This may refer to any work that uses the body as a canvas, and can include tattoos and piercings, but in a performance context it represents work in which the artist's body is integral to the work of art, as material rather than subject. The work I refer to as body art comes largely from the 1960s and 70s, and constitutes work that addressed taboos concerning what was acceptable as artistic action, by forcing the audience to confront these taboos, in employing techniques such as self-mutilation, masturbation, and bleeding.
Cartesian mind-body split:
Rene Descartes laid down the idea, which is still central to Western thinking today, that the thinking mind was somehow more real than the body in which it is housed. The idea that emotions, and subjective truth, are separate from the body, is part of the mindset that suggests that an essential inner identity independent of the social and historical experience of the body exists.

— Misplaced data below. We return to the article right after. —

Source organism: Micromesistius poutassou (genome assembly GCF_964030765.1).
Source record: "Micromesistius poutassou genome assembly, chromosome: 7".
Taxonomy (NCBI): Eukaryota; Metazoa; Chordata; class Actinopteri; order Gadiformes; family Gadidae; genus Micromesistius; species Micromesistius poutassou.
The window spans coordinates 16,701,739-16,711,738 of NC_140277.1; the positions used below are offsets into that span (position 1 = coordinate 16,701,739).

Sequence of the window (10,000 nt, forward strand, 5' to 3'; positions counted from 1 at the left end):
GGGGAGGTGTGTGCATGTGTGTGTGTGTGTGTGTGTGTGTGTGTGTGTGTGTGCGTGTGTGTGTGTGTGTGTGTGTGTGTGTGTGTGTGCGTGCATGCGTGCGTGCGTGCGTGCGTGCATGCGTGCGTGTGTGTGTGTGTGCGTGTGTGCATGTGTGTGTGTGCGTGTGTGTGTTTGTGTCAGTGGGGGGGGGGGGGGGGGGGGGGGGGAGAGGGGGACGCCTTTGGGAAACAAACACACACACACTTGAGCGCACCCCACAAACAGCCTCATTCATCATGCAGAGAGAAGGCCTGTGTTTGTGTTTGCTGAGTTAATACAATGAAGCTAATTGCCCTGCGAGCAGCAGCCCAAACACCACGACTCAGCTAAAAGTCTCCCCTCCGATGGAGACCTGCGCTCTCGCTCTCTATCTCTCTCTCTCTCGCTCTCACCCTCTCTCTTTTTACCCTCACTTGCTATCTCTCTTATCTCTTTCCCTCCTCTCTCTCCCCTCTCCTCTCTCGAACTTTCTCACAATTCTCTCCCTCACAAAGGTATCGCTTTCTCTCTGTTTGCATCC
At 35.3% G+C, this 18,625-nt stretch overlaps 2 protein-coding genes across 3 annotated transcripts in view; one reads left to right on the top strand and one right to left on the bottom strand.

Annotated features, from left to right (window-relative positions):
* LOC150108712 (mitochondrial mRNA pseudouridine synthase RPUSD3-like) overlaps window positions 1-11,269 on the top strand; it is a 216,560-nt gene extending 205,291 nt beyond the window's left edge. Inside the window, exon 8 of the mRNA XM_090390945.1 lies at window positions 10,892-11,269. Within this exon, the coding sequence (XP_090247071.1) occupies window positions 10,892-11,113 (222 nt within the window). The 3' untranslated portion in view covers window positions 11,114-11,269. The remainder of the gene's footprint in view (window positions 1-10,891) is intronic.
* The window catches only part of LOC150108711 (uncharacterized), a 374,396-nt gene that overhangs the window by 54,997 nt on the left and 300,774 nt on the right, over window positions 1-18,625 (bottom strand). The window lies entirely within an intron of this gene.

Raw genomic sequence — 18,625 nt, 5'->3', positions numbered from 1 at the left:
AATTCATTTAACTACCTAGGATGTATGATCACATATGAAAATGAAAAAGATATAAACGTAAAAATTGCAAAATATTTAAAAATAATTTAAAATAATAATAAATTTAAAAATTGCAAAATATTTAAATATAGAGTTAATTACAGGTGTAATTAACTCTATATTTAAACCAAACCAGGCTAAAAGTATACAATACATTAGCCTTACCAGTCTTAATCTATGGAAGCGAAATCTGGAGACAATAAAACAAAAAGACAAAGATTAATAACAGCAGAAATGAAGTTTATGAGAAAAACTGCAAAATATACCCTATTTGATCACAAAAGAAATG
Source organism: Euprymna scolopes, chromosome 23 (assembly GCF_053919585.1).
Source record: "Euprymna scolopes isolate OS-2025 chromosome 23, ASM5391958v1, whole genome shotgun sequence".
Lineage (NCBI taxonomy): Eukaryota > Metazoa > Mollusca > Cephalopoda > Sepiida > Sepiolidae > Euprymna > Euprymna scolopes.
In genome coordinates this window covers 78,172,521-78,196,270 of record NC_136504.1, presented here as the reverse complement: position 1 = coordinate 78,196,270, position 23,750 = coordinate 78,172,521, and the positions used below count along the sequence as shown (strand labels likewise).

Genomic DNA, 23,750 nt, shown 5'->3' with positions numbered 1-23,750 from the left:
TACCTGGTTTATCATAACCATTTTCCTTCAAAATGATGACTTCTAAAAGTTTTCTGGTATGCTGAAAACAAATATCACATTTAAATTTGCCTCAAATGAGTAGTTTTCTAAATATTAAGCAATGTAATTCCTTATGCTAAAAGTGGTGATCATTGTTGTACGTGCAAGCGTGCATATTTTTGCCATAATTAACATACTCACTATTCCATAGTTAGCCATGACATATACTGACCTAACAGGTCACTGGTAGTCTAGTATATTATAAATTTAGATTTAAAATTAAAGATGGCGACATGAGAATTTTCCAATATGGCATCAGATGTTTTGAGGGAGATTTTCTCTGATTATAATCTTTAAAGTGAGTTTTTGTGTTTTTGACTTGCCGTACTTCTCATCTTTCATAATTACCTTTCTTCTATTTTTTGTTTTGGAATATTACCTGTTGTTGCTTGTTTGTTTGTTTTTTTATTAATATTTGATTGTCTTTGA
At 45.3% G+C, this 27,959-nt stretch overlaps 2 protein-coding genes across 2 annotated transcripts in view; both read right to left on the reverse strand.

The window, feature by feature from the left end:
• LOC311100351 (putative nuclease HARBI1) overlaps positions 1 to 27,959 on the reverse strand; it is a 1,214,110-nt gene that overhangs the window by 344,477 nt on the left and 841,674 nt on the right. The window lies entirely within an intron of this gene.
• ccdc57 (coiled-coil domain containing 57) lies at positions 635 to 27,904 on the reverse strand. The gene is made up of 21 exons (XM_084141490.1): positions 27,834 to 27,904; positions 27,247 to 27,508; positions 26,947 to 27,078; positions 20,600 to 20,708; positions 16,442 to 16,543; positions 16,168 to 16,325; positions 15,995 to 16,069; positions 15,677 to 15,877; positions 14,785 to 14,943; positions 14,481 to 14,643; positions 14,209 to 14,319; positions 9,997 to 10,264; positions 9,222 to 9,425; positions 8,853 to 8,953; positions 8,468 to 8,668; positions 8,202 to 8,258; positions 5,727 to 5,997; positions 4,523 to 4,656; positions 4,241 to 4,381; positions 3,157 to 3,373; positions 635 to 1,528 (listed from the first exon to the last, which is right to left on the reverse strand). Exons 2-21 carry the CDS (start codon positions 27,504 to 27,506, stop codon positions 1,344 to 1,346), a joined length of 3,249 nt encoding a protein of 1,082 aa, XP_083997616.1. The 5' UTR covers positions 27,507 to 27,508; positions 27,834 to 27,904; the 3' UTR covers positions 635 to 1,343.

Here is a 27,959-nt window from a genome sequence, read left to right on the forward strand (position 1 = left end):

Refers specifically to Mexicans living in the USA, with whom Gomez-Pena is concerned. It is a word that is very prominent in his work, and he uses it to refer to his own ethnic identity, as part of a comment on the way notions of Otherness are disseminated.